Which is Cheaper: Renting or Buying?

October 26, 2018 by Marty Orefice | Financing, Real Estate

Potential homebuyers are divided about whether buying or renting is cheaper.
According to Bank of America's Homebuyer Insights Report, renters have a split opinion when it comes to whether it is more cost effective to rent or to buy a home. This is based on a survey of 2,000 adults ages 18 and up.

The report states that 49 percent believe renting a home long-term will be more expensive than buying.

On the other hand, 51 percent says that renting is about the same or cheaper than buying a home. That's an interesting statistic considering the majority of renters (69 percent) believe their rent will increase year after year.

What's the Truth?

The truth is that over time, buying a home (within your price range) is no more expensive than renting a home. After 30 years, buying a home becomes cheaper than renting. There's a considerable discount at that point as you no longer need to make mortgage payments.

Keep in mind that monthly payments never completely go away. You won't be paying the mortgage, but you will remain responsible for utilities, taxes, insurance (optional) and HOA fees (depending on where you live).

A lot of people feel as though buying is the more expensive choice because there is a significant upfront cost associated with purchasing (i.e. the down payment).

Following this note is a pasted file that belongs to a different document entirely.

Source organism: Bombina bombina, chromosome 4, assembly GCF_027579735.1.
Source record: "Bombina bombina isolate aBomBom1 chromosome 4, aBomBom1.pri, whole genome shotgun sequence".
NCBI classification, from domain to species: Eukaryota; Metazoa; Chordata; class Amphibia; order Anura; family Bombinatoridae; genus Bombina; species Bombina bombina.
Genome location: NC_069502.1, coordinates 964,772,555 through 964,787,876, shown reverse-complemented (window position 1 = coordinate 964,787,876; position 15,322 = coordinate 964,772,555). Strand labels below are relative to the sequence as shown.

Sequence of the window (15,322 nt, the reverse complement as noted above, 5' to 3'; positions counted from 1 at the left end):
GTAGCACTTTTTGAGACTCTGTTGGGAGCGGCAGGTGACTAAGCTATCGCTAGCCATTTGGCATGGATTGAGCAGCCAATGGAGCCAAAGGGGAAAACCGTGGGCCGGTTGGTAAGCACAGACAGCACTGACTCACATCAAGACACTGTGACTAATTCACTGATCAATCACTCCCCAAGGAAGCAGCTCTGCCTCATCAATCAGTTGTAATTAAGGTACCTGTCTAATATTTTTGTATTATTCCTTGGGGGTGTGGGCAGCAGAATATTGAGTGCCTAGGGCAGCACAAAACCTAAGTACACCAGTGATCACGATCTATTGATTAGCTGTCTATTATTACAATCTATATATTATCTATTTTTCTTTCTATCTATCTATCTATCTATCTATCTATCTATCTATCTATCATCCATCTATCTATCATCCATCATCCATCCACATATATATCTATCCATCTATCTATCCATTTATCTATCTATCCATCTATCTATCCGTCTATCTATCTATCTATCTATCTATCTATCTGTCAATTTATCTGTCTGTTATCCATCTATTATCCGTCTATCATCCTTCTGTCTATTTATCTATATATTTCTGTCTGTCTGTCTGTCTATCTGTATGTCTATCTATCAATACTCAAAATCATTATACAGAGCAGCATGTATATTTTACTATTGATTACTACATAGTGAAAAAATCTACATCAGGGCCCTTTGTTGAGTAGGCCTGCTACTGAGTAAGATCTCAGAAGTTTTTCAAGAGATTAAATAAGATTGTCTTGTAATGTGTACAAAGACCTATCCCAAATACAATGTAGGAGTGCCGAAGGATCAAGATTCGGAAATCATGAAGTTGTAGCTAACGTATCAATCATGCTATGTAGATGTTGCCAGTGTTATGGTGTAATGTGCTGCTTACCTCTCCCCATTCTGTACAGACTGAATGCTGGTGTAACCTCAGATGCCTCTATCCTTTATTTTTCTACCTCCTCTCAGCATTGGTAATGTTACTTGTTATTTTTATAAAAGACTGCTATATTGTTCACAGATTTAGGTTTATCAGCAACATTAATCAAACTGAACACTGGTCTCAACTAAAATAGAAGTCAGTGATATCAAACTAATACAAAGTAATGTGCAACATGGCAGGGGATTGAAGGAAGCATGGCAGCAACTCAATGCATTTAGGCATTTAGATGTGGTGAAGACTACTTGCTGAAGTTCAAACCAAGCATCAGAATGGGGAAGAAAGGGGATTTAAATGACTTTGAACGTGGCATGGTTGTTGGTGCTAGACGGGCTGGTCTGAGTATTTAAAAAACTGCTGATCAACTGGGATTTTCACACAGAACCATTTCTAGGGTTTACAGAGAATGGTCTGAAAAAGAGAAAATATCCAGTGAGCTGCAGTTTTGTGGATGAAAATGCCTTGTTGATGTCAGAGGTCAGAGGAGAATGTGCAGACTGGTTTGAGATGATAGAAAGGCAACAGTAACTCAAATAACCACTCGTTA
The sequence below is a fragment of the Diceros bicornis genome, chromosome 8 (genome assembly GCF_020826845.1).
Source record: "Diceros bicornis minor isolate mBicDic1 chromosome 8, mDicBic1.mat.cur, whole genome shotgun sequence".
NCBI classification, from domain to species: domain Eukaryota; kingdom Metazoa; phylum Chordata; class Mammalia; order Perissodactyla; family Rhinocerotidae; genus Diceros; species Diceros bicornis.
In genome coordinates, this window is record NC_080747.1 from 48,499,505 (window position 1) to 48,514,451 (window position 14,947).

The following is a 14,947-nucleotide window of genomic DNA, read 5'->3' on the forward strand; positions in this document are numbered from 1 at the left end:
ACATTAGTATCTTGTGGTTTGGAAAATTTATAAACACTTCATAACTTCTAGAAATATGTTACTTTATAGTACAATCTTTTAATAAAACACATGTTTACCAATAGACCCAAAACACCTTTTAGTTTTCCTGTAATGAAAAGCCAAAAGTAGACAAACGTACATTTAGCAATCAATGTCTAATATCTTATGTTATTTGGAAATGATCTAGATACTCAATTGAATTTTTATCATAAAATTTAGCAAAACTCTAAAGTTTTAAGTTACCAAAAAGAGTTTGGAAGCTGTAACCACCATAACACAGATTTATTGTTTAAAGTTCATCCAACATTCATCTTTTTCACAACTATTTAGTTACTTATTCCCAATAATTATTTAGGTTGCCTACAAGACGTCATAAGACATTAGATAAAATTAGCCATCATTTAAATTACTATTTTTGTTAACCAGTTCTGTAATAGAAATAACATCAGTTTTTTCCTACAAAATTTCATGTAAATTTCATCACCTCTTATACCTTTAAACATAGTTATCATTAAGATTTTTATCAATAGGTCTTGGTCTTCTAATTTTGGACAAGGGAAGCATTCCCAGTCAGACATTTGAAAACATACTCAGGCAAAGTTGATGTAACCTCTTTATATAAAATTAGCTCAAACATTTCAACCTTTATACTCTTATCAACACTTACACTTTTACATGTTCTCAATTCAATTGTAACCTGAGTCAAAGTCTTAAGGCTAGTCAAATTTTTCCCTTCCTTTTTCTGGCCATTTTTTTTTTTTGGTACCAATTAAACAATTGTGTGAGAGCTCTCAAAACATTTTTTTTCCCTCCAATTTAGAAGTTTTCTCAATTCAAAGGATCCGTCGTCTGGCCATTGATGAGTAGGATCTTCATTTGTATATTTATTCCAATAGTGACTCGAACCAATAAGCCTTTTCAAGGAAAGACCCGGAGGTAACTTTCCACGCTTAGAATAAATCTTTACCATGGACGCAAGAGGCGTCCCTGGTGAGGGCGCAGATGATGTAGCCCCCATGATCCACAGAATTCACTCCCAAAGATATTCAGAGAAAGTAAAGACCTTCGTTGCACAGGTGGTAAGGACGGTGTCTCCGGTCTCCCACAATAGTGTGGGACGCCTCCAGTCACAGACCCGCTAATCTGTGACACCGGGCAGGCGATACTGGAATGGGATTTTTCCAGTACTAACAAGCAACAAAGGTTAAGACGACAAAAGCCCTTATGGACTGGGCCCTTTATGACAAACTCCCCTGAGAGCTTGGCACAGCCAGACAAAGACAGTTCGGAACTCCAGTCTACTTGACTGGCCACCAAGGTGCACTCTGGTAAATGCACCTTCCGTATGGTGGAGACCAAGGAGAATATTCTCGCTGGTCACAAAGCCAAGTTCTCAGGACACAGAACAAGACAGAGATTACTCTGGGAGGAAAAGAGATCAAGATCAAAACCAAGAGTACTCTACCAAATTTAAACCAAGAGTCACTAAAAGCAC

But there's a separate considerable factor to note. Throughout the term of your mortgage, you're not giving your money away to a stranger. A portion of every mortgage payment gets applied to your principal and, thus, you are building equity in your name.

It's like a forced savings plan. You can check your amortization schedule to see exactly how much equity you've built and how much you've spent on paying for interest.

After 15 years, you start paying more to principal then you are to interest.

You can also sell the property at any time to get your money back. Some people also choose to get an equity line with the backing of their property when they need to make a big purchase. That way, if you've drained your savings but need money for another big purchase, you can draw on the equity you've built.

So, Should I Buy?

Buying is less expensive than renting in the long term, so long as the buyer is prepared to purchase the home.

Not everyone is in that position.

Being in the position to buy a home doesn't mean you need to have a 20 percent down payment saved up. It doesn't mean that you need to have a perfect credit score either.

However, you should ensure you're able to make enough money to contribute to the monthly mortgage payments. You also

If you're not in the position to buy, you can still track toward buying a home. You can move toward homeownership by signing up for rent to own.

Through this strategy, you don't have to rent for a moment longer than you need to qualify for a mortgage. You aren't trapped into a lease term. Your lease term is the maximum amount of time that your lease-option can take you, but it's not a set time period. That means you don't have to waste any more money than you need to.

Red Mini Cooper by Daria Shevtsova is licensed under the Pexels Photo License.

Marty Orefice

About The Author

Marty Orefice

Martin Orefice is a real estate investor who has been in the industry for over a decade. He has experience with rent to own deals from all sides—as a buyer, seller and investor. He created RentToOwnLabs.com to provide the #1 resource where people can find information about all things rent to own.

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